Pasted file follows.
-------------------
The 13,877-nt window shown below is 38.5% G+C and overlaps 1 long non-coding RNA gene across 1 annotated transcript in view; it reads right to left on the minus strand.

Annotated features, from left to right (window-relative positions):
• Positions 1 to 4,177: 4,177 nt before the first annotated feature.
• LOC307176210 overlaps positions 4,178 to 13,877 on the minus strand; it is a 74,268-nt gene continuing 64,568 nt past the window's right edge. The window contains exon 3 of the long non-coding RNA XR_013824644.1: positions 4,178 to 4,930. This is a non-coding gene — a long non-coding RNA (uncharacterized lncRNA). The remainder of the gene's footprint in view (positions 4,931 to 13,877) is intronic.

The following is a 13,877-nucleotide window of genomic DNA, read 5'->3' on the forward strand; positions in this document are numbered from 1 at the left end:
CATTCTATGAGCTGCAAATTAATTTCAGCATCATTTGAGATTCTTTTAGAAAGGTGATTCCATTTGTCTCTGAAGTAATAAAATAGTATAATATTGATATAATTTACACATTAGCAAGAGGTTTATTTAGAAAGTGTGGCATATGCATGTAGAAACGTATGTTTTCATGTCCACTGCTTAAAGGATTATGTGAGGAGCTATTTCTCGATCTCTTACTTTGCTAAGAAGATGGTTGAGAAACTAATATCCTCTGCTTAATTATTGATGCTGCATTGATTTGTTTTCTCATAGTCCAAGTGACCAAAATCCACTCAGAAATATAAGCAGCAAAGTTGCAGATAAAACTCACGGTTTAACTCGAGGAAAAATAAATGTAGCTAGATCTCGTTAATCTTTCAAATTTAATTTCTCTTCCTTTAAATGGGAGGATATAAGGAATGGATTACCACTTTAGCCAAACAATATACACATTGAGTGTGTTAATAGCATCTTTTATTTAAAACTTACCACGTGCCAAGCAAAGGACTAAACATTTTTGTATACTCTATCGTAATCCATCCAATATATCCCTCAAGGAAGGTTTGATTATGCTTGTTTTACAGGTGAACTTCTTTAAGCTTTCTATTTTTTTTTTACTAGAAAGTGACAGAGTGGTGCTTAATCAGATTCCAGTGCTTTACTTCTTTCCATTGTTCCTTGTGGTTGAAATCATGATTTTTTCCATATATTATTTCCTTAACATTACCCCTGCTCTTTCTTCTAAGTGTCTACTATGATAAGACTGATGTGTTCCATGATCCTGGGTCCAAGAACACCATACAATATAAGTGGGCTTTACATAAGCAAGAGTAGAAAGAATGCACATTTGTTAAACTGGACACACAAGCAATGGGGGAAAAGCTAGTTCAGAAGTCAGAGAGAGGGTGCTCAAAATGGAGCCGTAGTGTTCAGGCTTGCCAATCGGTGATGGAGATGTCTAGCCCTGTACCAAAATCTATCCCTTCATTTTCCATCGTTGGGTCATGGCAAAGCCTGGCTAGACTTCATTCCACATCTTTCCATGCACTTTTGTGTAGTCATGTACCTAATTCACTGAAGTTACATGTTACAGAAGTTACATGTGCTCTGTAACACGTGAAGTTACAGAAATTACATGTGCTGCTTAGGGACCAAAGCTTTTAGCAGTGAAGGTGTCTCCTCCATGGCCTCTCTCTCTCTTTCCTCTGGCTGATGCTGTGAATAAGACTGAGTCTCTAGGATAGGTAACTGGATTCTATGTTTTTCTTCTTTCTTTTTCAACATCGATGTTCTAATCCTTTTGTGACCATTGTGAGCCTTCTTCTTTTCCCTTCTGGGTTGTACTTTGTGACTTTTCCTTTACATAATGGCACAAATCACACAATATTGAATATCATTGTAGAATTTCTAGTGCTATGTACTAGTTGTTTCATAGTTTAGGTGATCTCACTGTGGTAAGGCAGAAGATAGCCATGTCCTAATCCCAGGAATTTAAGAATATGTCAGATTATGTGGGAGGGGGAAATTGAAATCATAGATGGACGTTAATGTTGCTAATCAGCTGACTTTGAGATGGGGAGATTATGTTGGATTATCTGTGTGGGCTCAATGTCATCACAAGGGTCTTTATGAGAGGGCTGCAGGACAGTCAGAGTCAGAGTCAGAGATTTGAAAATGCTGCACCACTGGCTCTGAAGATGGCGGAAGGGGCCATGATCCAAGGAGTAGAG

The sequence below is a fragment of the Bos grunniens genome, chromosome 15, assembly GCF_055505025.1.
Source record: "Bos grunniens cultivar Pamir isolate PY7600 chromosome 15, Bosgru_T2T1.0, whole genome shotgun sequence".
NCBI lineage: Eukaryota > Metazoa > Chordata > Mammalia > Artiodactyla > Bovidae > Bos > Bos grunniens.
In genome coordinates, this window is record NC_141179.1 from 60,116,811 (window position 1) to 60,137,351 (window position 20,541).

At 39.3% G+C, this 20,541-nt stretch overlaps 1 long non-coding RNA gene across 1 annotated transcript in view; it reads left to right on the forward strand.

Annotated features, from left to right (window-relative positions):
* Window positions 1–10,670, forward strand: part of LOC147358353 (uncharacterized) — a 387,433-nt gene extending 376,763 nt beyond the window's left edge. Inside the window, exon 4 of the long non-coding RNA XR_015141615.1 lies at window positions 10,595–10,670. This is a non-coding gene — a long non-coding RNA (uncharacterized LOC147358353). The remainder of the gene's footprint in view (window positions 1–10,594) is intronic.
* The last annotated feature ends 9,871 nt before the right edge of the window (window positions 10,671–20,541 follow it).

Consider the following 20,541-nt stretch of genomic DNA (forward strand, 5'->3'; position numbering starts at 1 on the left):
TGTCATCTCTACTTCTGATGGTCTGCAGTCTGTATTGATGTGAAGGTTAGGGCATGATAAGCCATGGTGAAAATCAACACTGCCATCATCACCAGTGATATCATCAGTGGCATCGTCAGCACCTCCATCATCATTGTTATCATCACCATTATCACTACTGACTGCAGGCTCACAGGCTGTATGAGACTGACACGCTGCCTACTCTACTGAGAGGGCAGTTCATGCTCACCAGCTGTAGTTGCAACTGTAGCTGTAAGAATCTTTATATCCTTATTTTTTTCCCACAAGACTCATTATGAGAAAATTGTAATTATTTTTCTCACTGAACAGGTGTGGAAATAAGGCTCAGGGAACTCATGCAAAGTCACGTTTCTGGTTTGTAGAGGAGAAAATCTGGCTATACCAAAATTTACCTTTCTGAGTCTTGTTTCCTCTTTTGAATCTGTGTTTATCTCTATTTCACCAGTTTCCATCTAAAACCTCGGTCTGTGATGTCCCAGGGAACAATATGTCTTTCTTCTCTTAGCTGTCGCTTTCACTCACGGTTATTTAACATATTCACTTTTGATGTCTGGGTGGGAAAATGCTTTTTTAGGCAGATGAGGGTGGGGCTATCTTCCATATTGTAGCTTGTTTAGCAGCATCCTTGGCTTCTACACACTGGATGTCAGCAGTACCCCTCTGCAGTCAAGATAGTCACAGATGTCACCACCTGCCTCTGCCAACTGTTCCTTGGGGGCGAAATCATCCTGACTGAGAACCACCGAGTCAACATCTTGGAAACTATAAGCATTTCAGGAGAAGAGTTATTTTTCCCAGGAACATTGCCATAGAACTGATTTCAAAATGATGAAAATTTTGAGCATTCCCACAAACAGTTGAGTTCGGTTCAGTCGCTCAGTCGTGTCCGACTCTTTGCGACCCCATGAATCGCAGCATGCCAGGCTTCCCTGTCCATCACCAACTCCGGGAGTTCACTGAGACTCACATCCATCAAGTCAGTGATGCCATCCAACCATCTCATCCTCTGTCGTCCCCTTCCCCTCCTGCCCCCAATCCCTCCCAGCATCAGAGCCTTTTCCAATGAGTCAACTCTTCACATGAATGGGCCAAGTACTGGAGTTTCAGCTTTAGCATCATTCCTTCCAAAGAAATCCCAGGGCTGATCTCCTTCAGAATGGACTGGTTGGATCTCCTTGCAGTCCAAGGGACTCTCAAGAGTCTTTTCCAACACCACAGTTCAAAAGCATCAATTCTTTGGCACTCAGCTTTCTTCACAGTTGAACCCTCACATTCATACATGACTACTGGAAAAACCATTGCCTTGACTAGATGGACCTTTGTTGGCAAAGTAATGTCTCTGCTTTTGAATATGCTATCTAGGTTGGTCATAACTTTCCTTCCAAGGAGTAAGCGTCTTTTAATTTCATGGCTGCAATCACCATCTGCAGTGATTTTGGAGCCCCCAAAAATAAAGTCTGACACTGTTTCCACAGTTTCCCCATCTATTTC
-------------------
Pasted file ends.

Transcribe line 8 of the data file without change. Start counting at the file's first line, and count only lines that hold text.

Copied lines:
Source record: "Bos grunniens cultivar Pamir isolate PY7600 chromosome 15, Bosgru_T2T1.0, whole genome shotgun sequence".